“For a long time I watched comedy from the wings. I wondered what it would be like to do it. Then I met some people who explained the process of becoming a comedian, which involves a lot of time and repeated public failure,” he explains.

“It’s a brutal art, forged with public mistakes. I started to jot down ideas, simple observations and puns. Eventually, these scribblings turned into jokes, and then well-rounded bits. The first time I got on stage was at an open mic and I bombed badly. But I was too naïve to know how bad I was; I was just happy I finally tried to do what had been a burning ambition. I’ve probably done about 500 sets since.”

Frank moved to LA about a year ago, drawn to the big city by its incredible comedy scene, and the opportunity to become a star. He certainly went to the right place, with a number of opportunities popping up for him over the last 12 months.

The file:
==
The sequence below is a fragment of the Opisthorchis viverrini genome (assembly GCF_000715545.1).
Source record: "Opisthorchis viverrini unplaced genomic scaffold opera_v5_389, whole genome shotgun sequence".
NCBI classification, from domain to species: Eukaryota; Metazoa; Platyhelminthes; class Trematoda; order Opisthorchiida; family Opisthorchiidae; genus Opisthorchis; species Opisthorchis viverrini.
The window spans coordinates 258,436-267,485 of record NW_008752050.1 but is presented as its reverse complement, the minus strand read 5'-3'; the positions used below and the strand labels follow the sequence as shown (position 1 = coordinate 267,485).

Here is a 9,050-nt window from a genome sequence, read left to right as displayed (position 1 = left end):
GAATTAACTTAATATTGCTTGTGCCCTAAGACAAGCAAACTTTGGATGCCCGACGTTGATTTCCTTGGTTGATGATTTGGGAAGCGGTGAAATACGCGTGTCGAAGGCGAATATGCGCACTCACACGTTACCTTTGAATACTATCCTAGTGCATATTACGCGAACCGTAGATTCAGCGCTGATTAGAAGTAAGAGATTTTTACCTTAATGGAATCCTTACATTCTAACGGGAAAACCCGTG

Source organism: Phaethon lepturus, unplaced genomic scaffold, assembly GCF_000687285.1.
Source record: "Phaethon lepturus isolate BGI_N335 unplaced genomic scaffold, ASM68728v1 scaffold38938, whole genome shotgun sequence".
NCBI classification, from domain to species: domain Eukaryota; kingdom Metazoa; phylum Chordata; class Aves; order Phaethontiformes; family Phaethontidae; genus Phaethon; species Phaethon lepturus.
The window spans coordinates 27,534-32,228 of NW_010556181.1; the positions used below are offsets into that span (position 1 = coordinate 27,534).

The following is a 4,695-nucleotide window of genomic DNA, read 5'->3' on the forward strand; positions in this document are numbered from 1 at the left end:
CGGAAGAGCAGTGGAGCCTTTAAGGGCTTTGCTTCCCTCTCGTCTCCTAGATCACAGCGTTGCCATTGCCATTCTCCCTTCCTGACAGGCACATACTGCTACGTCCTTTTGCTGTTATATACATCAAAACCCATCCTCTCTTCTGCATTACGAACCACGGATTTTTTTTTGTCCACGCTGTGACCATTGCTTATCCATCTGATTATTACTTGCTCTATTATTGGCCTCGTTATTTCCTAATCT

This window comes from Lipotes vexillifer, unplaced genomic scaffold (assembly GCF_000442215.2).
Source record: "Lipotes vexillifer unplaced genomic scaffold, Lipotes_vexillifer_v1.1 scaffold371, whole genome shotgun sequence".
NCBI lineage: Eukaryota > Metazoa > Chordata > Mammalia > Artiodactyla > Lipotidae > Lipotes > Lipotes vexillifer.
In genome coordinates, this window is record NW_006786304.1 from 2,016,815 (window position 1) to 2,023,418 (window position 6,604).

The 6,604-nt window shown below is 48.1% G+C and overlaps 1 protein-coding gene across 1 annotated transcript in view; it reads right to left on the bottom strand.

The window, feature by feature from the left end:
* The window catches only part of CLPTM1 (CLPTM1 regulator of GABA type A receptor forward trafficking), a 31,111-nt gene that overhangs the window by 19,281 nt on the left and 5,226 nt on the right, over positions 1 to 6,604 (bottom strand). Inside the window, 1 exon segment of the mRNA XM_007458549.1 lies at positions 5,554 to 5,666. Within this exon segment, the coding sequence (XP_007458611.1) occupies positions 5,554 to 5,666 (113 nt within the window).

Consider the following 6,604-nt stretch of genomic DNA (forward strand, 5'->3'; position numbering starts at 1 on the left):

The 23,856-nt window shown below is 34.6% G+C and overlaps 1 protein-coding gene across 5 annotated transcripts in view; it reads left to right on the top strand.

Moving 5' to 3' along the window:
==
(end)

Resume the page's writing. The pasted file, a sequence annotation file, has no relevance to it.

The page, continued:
“I find that people in LA are most interested in your perspective on their culture and your life experiences and that is what I lean towards. There is endless stage time in LA compared to Ireland. You could do five open mics in a day if you schedule your day well. It’s also very competitive. The bonus here is that if you do well, there are often people who can give you a TV break sitting in the audience,” he says.

“I have had great opportunities to perform with international talents such as Dana Carvey, Christopher Titus, Elayne Boosler, Bull Burr, etc.”